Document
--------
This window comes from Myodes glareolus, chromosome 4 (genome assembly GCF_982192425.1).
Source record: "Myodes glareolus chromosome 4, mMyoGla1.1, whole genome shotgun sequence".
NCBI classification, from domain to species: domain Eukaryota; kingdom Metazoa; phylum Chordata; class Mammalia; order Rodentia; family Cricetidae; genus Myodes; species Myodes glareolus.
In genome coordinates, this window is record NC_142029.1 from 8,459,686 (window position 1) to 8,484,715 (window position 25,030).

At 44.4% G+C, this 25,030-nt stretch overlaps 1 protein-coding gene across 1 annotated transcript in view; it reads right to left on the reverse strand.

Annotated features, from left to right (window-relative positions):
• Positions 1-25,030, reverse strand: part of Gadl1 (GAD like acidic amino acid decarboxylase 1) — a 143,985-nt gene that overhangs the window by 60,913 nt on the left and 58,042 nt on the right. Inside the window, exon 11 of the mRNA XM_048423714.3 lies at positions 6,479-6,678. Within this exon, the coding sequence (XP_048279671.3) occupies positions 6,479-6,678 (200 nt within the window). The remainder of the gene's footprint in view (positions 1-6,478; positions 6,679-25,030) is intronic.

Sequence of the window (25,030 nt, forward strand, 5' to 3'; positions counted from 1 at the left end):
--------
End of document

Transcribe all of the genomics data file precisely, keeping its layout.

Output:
This window comes from Myodes glareolus, chromosome 4 (genome assembly GCF_982192425.1).
Source record: "Myodes glareolus chromosome 4, mMyoGla1.1, whole genome shotgun sequence".
NCBI classification, from domain to species: domain Eukaryota; kingdom Metazoa; phylum Chordata; class Mammalia; order Rodentia; family Cricetidae; genus Myodes; species Myodes glareolus.
In genome coordinates, this window is record NC_142029.1 from 8,459,686 (window position 1) to 8,484,715 (window position 25,030).

At 44.4% G+C, this 25,030-nt stretch overlaps 1 protein-coding gene across 1 annotated transcript in view; it reads right to left on the reverse strand.

Annotated features, from left to right (window-relative positions):
• Positions 1-25,030, reverse strand: part of Gadl1 (GAD like acidic amino acid decarboxylase 1) — a 143,985-nt gene that overhangs the window by 60,913 nt on the left and 58,042 nt on the right. Inside the window, exon 11 of the mRNA XM_048423714.3 lies at positions 6,479-6,678. Within this exon, the coding sequence (XP_048279671.3) occupies positions 6,479-6,678 (200 nt within the window). The remainder of the gene's footprint in view (positions 1-6,478; positions 6,679-25,030) is intronic.

Sequence of the window (25,030 nt, forward strand, 5' to 3'; positions counted from 1 at the left end):